Where is Larry Trainor? Who is Larry Trainor? What is Larry Trainor? A negative space in a negative world. He’s here, and he’s not pretending.
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If you found the Morrison-esque blurb above provocative, then you are in for a treat with Gerard Way and Nick Derington’s [easyazon_link identifier=”B01IO3Z8BU” locale=”US” tag=”bounintocomi-20″]Doom Patrol #2[/easyazon_link], the second entry in the first title of the new Young Animal imprint. Way made his intentions for Young Animal very clear during the DC All Access Panel at Emerald City Comiccon when he stated, “I am thrilled to help bring DC’s Young Animal to life, having been raised on experimental 80s and 90s takes on superheroes. I see Young Animal as a place to try new ideas- following the spirit of those books from the past but bring them somewhere else.” The original solicit for this new Doom Patrol series also included this little snippet, “…in the spirit of Grant Morrison’s legendary run on the series…”
Two issues in, he is on track to provide exactly what he promised. Way manages to present a story structured very much like what you’d expect Grant Morrison would write if he stepped back into the pilot seat of Doom Patrol. This is not to imply that Way is simply aping that oft-revered, fan-beloved run from the early 90’s. Quite the opposite, in fact. While we see the return of criminally underused characters like Flex Mentallo and Danny, the overall atmosphere of the book feels informed by the world around us today and not Morrison’s world from 26 years ago.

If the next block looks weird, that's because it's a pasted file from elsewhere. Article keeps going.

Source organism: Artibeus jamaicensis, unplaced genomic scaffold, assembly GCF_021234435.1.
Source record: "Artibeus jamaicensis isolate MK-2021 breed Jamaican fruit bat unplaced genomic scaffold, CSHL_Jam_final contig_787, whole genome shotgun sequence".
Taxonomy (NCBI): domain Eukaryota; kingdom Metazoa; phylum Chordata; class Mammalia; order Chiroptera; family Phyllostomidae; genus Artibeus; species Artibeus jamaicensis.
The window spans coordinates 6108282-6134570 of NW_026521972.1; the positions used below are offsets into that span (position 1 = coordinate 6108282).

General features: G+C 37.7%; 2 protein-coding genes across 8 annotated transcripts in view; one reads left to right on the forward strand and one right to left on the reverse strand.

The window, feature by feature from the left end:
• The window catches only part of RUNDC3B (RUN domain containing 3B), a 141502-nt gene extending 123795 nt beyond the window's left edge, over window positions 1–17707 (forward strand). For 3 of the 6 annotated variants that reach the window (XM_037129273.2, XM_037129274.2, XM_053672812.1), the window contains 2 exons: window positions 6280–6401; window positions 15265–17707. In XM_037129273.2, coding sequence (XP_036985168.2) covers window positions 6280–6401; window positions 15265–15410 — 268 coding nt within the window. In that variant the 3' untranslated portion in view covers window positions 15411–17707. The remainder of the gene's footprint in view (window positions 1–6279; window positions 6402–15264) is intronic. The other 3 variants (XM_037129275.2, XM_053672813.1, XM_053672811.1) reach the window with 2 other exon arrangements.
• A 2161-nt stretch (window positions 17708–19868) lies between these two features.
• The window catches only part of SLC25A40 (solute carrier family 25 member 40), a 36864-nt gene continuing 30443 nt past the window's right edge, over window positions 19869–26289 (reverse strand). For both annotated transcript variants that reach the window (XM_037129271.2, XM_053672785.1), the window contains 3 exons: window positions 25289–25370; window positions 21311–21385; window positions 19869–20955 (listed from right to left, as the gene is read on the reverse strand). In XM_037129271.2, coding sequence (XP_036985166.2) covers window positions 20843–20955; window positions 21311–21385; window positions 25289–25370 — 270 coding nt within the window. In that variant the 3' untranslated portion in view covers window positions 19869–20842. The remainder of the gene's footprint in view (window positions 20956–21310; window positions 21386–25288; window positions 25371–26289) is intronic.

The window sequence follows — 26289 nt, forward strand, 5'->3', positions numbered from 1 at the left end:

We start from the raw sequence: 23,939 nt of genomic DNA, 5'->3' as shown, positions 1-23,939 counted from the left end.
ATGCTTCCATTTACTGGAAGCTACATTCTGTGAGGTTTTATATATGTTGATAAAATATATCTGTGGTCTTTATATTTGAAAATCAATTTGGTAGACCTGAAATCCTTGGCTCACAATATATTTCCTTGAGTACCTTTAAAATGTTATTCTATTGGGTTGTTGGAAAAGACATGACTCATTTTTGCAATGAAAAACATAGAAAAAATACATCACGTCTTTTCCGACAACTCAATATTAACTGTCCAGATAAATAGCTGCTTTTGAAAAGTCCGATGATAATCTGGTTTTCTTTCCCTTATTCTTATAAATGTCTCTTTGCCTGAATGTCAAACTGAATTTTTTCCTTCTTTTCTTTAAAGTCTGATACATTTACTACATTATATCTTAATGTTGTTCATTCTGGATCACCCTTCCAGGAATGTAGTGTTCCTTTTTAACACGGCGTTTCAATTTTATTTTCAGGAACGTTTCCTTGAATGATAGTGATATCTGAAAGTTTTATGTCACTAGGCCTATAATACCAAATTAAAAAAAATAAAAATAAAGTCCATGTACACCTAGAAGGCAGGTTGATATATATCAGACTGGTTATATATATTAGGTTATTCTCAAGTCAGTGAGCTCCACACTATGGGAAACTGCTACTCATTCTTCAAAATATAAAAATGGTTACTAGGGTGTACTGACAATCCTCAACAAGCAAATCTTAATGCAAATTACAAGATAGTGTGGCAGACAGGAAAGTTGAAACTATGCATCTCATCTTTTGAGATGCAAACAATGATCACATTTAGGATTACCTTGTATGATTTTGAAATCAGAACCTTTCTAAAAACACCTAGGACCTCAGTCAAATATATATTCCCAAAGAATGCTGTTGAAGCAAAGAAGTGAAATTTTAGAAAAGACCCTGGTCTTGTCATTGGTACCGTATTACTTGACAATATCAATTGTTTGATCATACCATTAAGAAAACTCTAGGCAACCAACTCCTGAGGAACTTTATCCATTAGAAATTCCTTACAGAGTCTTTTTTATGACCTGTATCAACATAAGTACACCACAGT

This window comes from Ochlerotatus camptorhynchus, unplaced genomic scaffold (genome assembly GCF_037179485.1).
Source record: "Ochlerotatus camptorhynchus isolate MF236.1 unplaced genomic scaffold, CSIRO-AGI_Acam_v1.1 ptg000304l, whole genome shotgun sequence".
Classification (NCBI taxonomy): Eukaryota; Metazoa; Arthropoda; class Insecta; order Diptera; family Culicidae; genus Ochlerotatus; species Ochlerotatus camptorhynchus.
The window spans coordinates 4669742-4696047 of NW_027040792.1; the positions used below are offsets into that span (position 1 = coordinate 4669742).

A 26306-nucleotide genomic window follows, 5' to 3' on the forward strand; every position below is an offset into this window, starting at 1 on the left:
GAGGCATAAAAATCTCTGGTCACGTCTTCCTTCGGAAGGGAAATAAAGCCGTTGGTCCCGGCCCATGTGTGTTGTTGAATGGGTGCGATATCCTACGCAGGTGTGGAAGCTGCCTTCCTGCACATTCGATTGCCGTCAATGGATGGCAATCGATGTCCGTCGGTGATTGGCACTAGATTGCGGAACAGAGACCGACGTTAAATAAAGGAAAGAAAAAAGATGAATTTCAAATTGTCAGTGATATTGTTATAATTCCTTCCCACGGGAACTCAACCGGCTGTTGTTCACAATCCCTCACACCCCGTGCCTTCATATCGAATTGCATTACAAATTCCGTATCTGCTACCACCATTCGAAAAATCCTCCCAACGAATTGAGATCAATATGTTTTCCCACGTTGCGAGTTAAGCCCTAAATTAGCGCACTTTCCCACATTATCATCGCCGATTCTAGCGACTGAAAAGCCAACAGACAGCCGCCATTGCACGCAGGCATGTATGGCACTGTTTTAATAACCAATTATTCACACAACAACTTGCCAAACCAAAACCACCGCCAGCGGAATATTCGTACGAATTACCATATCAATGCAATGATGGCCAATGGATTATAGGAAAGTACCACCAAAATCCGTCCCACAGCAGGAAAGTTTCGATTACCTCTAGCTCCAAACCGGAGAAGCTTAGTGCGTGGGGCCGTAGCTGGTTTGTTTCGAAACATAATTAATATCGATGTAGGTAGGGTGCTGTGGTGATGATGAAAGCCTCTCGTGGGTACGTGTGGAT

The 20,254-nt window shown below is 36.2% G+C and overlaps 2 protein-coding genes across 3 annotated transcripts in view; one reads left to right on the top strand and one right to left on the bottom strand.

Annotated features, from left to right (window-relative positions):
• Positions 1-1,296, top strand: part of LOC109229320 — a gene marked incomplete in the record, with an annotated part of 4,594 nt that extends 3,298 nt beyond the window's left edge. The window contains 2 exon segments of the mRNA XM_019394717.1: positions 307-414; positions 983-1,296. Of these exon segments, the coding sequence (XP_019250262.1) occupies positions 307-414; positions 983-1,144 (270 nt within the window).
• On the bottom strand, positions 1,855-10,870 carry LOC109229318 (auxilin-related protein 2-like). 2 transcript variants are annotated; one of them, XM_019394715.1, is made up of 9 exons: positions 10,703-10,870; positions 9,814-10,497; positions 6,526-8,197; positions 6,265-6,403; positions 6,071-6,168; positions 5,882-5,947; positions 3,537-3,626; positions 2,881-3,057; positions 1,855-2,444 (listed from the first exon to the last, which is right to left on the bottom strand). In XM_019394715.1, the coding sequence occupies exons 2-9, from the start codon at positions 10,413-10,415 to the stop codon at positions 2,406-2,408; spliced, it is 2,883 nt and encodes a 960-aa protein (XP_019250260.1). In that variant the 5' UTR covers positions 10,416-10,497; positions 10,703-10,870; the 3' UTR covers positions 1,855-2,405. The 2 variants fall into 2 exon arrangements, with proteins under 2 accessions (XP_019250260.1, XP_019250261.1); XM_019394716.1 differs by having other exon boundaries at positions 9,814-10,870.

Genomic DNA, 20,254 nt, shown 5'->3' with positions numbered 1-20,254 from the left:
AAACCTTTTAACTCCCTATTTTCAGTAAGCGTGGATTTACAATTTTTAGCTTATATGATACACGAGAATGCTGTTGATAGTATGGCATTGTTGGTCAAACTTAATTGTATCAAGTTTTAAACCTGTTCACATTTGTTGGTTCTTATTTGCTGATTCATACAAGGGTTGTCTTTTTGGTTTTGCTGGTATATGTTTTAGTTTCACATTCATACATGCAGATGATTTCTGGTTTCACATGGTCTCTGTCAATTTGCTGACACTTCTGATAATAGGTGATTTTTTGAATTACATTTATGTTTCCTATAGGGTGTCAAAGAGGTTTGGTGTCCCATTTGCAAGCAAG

Way’s take is set firmly in the sweet spot of stylistic authenticity and integrity, while still allowing a fresh perspective to shine through. This makes the book extremely easy to recommend to fans of Morrison’s run, fans of Doom Patrol in general, and even those who’ve never heard of Robotman or Negative Man before. Any DC fans who were (justifiably) put-off by the news that these Young Animal books operate outside of the Rebirth continuity can rest easy. If the first impression can be trusted, Young Animal might just be the heir to Vertigo’s glory of yesteryear.
For the sake of clarity, though, I might emphasize that Way and Derington are absolutely not providing you with a mainstream superhero comic book. It doesn’t look or read like anything else releasing at DC right now, although I expect the tone of the books sharing the new imprint to fall in line. While this second issue might not feature anything as psychedelically challenging as issue #1’s micro-universe within a gyro, Doom Patrol #2 still proudly wears its strangeness like a badge. Whether a character is finding a message hidden inside her tooth, or another is having a crippling existential crisis on a public sidewalk, this is supremely and delightfully weird.
This surreal quality is made possible due in large part to Derington’s art. He falls somewhere in the ballpark of a Michael Allred or a Tyler Crook, with beautiful cartooning and lush, bright colors. I could make an argument that the book is worth reading for the artwork alone. Stylistically, Derington evokes a spirit of ambiguity. In one way this lends to a dream-like approach, everything seeming slightly off-kilter. In another way it gives the art a timelessness, an inability to be pinned down to a specific epoch.
I’m all in. [easyazon_link identifier=”B01IO3Z8BU” locale=”US” tag=”bounintocomi-20″]Doom Patrol[/easyazon_link] has very quickly sold me not just on its own worthiness, but has heightened my anticipation and expectation for the Young Animal imprint as a whole.
- Delightfully strange and esoteric
- Gorgeous visual storytelling
- Flex Mentallo and Danny!
- Will not appeal to those seeking a straightforward superhero comic